Some questions you should ask yourself are:
- Can your teams scale with growth? Think about different scenarios; what id your company needs to produce a new type of product? What if your company goes into a new market? What if your company buys another company?
- Can you make sure each one of your features or departments gets the attention and development capacity they deserve?
- Can you keep bureaucracy at a minimum (see Spotify for MVB — it’s a great concept)? This is important for scaling so designing, releasing and developing doesn’t become painful and political.
- Can you ensure fast planning and a clean release process?
Although this method is great and very idealistic, it too comes with its difficulties.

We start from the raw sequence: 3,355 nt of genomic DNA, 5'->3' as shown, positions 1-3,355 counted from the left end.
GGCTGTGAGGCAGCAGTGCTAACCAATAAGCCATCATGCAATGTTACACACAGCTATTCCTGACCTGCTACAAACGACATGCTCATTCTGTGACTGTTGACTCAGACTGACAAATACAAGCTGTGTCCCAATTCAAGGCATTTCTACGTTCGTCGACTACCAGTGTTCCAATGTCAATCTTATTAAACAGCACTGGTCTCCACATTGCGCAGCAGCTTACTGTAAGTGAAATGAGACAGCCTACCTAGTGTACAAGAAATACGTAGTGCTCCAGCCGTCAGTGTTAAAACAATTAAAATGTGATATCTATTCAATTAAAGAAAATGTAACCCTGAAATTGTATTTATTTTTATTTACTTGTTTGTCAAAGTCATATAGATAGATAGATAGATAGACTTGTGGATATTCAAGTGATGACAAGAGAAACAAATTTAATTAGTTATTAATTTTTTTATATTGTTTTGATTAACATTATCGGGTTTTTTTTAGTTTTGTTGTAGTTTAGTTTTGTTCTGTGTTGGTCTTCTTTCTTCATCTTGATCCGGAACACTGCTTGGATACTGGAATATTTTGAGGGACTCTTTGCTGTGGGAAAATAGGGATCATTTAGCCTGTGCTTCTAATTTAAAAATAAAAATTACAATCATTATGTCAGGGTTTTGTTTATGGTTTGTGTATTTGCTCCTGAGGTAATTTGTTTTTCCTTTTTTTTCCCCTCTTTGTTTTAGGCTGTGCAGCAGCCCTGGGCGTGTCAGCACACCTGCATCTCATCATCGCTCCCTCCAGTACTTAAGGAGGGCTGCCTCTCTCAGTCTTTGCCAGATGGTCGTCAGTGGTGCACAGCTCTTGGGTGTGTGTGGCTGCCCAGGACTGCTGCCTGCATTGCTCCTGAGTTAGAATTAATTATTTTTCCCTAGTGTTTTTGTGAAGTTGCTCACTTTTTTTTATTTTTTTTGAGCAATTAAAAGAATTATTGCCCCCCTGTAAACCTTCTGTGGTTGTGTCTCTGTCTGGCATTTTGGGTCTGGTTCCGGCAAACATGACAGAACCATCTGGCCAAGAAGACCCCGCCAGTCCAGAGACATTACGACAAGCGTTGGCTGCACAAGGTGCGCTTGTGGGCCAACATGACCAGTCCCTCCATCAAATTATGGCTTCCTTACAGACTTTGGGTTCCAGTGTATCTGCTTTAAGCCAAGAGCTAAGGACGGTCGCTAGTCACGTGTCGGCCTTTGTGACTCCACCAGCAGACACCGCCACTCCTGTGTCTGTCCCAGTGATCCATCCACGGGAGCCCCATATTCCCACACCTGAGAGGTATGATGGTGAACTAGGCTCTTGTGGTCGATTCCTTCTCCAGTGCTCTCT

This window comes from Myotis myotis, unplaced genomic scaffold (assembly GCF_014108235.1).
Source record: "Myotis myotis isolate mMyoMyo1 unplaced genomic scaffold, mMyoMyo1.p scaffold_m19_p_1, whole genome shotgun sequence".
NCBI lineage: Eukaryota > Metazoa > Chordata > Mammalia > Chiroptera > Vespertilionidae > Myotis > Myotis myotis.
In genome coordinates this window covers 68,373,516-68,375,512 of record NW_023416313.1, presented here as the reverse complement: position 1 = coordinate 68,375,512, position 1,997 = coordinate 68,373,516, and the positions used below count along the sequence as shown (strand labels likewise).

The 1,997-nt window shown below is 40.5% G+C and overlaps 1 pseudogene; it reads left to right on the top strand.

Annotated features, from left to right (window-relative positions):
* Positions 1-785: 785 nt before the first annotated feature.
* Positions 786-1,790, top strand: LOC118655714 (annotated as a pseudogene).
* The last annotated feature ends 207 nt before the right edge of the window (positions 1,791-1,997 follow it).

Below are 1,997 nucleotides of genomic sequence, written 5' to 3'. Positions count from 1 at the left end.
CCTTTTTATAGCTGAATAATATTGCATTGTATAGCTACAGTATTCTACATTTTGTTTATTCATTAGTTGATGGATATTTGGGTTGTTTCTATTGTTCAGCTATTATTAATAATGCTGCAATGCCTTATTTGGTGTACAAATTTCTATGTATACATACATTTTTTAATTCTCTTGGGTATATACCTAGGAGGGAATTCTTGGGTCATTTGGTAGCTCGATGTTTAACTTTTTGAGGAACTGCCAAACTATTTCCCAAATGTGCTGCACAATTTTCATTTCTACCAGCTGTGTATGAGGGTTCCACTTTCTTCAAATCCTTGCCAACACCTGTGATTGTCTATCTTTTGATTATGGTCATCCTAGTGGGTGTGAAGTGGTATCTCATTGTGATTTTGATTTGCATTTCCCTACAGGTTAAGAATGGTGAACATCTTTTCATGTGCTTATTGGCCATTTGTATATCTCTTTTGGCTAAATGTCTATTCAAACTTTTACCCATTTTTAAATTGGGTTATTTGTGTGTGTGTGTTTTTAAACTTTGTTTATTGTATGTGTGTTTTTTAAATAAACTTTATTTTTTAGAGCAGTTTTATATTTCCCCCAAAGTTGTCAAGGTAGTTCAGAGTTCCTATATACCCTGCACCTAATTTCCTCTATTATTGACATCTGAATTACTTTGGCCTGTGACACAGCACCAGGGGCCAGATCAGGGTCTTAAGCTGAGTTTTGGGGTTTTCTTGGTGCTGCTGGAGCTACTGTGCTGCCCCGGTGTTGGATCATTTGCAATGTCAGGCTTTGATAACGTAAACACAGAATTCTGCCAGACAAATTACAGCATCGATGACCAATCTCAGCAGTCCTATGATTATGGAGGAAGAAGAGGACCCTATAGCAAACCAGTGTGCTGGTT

For example, with so many ‘micro’ teams, it can become difficult to ensure knowledge does get transfered, and the teams don’t become siloed. This for sure is needed if for example one squad needs to do some work on another squads code base, and even on a product level. Everyone still needs to be in sync and going towards the same strategic goal. 10 squads going in their own direction isn’t going to help anyone. This is why vision is so important, which I will cover in a separate post.
If you want to see more about how Spotify structures into Squads, Chapters, Tribes and Guilds here with the Spotify Model: